2. The Role of Oral and Vaginal Microbiota in Viral Oncogenesis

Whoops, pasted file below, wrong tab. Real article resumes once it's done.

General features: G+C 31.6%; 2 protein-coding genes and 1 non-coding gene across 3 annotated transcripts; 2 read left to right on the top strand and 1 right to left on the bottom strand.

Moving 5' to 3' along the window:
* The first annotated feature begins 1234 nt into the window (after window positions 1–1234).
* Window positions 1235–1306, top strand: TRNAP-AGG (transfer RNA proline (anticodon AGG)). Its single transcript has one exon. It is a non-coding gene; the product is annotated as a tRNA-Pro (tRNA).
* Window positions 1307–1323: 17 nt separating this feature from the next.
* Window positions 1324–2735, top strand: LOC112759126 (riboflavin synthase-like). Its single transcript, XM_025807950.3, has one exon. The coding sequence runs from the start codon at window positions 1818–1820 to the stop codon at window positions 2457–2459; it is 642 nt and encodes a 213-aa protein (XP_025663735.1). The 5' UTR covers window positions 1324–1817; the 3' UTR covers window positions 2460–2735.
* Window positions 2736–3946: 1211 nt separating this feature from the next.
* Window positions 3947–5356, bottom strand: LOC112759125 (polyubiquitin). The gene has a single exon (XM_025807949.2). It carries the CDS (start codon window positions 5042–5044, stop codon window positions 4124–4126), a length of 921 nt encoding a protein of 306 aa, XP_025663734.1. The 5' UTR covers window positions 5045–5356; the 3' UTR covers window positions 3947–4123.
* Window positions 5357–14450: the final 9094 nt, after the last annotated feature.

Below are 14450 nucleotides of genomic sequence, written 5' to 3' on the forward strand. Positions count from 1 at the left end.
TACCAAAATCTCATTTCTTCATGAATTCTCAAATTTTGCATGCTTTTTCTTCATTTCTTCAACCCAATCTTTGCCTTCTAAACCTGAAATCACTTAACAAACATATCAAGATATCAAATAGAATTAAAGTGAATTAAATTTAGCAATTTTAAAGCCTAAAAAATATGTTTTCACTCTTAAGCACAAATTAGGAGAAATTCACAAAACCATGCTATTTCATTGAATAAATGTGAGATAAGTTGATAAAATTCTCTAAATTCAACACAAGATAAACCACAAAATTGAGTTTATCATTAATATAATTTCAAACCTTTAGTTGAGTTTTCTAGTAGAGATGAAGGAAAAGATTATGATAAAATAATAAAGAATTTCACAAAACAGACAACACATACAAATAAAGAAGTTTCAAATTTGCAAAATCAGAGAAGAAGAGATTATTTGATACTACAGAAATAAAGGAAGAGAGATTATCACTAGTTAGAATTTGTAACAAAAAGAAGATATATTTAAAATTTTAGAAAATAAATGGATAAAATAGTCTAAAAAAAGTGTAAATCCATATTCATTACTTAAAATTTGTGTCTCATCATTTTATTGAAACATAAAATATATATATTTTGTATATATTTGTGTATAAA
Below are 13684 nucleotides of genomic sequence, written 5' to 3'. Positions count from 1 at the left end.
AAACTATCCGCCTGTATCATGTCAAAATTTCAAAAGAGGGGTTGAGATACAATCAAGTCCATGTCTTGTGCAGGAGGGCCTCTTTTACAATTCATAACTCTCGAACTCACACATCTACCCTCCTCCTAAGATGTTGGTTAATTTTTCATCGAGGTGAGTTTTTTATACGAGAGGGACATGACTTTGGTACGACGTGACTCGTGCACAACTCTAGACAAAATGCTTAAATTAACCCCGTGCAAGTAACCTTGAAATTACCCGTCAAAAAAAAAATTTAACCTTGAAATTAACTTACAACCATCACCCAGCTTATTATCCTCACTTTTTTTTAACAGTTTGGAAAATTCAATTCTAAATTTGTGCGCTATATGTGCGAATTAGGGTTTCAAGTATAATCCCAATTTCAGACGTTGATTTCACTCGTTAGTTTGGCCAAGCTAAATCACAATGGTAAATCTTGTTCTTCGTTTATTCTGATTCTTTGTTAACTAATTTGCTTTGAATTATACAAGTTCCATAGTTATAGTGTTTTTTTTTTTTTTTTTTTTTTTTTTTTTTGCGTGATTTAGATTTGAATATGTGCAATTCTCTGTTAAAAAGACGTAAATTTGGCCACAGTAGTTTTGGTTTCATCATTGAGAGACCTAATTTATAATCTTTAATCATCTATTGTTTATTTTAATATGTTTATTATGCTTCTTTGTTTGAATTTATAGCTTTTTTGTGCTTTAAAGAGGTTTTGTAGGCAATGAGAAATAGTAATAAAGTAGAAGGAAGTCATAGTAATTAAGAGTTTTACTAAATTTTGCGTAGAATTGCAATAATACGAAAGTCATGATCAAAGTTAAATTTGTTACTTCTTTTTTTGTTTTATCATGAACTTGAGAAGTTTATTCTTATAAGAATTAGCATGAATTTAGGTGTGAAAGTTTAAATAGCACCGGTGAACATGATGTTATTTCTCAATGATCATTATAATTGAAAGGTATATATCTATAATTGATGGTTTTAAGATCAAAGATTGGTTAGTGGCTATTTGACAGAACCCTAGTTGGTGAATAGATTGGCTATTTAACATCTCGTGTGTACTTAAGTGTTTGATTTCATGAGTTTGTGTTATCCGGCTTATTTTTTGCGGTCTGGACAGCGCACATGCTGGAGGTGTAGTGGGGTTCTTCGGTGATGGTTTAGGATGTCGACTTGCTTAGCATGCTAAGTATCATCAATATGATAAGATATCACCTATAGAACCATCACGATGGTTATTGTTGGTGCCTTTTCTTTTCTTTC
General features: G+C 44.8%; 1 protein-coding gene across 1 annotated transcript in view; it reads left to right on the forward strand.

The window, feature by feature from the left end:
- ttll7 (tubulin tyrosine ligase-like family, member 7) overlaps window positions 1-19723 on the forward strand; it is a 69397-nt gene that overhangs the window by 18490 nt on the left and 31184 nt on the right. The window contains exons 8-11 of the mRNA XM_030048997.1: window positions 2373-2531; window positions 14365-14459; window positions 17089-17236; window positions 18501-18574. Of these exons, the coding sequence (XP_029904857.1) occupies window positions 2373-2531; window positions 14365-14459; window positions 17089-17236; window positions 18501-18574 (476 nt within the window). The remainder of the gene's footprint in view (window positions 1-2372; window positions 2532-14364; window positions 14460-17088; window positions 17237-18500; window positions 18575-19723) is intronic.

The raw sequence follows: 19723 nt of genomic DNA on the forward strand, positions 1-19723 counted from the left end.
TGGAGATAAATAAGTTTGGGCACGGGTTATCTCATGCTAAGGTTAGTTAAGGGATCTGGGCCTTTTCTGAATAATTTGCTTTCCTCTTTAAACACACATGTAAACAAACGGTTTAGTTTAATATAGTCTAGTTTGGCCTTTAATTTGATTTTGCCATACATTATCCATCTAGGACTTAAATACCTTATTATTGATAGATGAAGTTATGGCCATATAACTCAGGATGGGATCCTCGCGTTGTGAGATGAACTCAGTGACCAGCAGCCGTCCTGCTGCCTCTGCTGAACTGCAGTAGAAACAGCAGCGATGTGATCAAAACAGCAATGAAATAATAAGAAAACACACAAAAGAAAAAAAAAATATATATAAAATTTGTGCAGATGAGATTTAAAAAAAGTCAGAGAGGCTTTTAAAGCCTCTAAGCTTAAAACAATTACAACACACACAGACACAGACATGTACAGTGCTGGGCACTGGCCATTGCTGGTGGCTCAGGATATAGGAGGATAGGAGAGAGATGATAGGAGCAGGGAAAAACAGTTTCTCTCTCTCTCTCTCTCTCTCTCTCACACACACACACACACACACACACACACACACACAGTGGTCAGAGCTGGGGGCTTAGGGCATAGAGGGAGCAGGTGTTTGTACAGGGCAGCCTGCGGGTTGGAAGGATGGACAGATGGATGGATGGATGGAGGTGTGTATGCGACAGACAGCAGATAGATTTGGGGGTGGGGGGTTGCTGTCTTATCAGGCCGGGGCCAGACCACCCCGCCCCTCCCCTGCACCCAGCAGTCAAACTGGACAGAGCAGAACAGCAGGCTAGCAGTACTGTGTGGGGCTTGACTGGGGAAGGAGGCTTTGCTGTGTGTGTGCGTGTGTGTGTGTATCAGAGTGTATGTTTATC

There is abundant evidence demonstrating how the alteration of vaginal or oral microbiota in patients with high-risk HPV can favor the onset of both cervical and oral cancer, respectively [12]. Particularly, there is evidence that HPV16 can integrate with host-cell DNA and activate oncogenes, and oral dysbiosis and synergistic effects in oral microbial communities may promote cancer development [13]. This is because different microorganisms in the oral cavity interact with each other instead of existing on their own and adhere together to form a microbial community through aggregation and coaggregation. A recent review article lists cancer as one of the comorbidities of periodontal disease; according to a case-control study, patients with periodontitis had 3.7 times the risk of developing oral cancer compared to controls, indicating a potential link between periodontitis and oral tumors [14]. In particular, microbial dysbiosis can act as a bridge between periodontitis and oral tumors. Several studies have shown substantial differences in bacterial diversity and the relative abundance of certain bacteria in the oral flora of cancer patients compared to controls with high-throughput sequencing techniques [15]. Several studies have reported the possibility of using oral swabs to analyze the microbiota on the surface of OSCC lesions and have found an increase in microbial diversity (alpha diversity) [16]. In addition, there was an increase in Fusobacterium and a decrease in Streptococcus at the tumor site since some authors examined tissue biopsy samples from OSCC patients and found that Prevotella, Corynebacterium, Pseudomonas, Deinococcus, and Noviherbaspirillum were enriched in tumor tissues, while Actinomyces, Sutterella, Stenotrophomonas, Anoxybacillus, and Serratia were significantly less abundant. Another study focused on microbiota changes in the saliva of OSCC patients and found that Prevotella melaninogenica, Fusobacterium sp., Prevotella pallens, Dialister, Streptococcus anginosus, Prevotella nigrescens, Campylobacter ureolyticus, Prevotella nanceiensis, and Peptostreptococcus anaerobius showed greater abundance than normal. Another study reports that at the genus level, the abundance of Fusobacterium periodonticum, Parvimonas micra, Streptococcus constellatus, Haemophilus influenzae, and Filifactor alocis was positively correlated with OSCC progression, while the abundance of Streptococcus mitis, Haemophilus parainfluenzae, and Porphyromonas pasteri was negatively correlated with the progression of OSCC [17]. Consequently, the results obtained from various tissue sources and sampling techniques varied. In terms of bacterial diversity, various sampling strategies produced contradictory results. In saliva and tissue biopsies of OSCC patients, bacterial diversity decreased, but bacterial diversity increased in oropharyngeal swab samples from tumor surfaces [18]. In addition, the oral microbiome alters as the cancer progresses. In fact, some studies found that the abundance of fusobacteria increased steadily with the advancement of cancer from stage 1 (4.35%) to stage 4 (7.92%), compared to 2.98% in healthy controls. Furthermore, age affects the microbiome of OSCC patients.